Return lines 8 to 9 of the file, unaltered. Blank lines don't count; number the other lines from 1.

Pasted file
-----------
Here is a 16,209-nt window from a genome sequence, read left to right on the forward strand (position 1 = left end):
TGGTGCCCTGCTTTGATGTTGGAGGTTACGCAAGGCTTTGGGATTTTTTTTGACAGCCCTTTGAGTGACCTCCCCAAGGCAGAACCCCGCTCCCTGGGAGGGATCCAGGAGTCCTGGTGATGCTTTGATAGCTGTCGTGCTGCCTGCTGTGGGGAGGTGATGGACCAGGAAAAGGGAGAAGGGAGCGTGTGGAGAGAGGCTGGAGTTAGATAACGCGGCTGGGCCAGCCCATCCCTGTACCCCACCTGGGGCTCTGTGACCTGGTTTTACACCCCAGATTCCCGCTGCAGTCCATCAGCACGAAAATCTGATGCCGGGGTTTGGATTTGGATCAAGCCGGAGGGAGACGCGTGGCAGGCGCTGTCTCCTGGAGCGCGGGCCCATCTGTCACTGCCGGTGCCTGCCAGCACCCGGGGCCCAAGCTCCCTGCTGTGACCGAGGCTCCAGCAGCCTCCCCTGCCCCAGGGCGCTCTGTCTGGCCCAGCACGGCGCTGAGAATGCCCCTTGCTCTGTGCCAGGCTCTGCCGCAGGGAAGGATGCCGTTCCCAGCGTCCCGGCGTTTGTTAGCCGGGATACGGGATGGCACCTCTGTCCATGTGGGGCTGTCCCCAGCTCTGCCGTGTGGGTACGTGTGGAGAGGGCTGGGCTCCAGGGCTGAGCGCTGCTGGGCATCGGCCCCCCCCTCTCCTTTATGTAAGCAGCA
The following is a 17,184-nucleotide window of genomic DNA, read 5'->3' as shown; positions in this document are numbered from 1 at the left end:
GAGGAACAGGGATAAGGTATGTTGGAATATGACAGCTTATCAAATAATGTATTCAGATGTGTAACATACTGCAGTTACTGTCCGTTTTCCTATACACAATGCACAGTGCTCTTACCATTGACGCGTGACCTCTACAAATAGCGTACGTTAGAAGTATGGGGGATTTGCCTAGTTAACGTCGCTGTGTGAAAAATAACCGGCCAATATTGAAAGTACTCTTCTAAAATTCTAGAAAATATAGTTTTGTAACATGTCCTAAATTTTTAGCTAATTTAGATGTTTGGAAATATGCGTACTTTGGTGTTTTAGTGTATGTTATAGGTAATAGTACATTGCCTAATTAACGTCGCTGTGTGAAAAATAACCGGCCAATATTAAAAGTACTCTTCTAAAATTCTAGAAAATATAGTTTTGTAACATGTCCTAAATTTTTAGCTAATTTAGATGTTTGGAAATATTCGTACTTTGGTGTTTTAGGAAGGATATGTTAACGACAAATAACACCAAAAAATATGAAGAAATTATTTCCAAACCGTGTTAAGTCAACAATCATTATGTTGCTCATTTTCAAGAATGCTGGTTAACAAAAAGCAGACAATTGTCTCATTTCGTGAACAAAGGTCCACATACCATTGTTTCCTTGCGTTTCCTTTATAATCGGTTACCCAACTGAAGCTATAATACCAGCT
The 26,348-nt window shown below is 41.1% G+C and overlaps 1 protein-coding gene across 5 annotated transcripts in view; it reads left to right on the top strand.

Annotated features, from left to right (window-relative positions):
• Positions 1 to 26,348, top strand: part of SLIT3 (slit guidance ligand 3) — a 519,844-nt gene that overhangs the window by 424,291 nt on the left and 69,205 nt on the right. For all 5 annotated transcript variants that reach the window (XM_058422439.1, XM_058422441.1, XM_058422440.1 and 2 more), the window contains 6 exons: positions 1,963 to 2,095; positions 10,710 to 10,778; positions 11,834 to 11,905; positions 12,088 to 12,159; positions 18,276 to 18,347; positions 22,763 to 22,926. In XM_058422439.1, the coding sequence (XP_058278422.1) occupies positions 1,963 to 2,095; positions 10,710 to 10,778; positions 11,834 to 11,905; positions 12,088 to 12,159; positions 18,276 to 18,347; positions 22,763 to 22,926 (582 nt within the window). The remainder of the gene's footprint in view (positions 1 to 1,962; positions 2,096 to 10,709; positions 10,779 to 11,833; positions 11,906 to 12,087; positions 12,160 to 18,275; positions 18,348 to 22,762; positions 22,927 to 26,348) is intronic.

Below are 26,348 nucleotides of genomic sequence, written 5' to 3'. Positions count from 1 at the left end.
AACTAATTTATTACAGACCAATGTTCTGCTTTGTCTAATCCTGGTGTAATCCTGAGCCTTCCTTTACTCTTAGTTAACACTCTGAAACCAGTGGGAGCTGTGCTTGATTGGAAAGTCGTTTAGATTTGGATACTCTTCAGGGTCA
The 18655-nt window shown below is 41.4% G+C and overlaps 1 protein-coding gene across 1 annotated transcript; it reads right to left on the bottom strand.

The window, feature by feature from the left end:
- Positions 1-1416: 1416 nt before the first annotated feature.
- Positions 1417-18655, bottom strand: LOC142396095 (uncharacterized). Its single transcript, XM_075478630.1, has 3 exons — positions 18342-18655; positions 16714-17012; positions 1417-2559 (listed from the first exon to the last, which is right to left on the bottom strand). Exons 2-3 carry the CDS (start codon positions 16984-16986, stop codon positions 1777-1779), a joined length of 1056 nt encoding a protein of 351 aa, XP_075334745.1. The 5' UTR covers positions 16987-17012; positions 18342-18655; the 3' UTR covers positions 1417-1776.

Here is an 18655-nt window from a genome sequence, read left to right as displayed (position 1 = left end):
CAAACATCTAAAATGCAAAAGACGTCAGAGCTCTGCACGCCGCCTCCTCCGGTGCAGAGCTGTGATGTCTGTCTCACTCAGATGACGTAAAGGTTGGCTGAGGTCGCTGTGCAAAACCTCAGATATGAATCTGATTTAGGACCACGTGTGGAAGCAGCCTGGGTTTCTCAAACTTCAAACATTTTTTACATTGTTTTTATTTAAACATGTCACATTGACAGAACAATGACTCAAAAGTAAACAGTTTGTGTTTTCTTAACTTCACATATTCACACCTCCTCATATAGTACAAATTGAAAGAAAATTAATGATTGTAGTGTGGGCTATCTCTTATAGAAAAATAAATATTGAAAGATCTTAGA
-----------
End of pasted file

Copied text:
Below are 26,348 nucleotides of genomic sequence, written 5' to 3'. Positions count from 1 at the left end.
AACTAATTTATTACAGACCAATGTTCTGCTTTGTCTAATCCTGGTGTAATCCTGAGCCTTCCTTTACTCTTAGTTAACACTCTGAAACCAGTGGGAGCTGTGCTTGATTGGAAAGTCGTTTAGATTTGGATACTCTTCAGGGTCA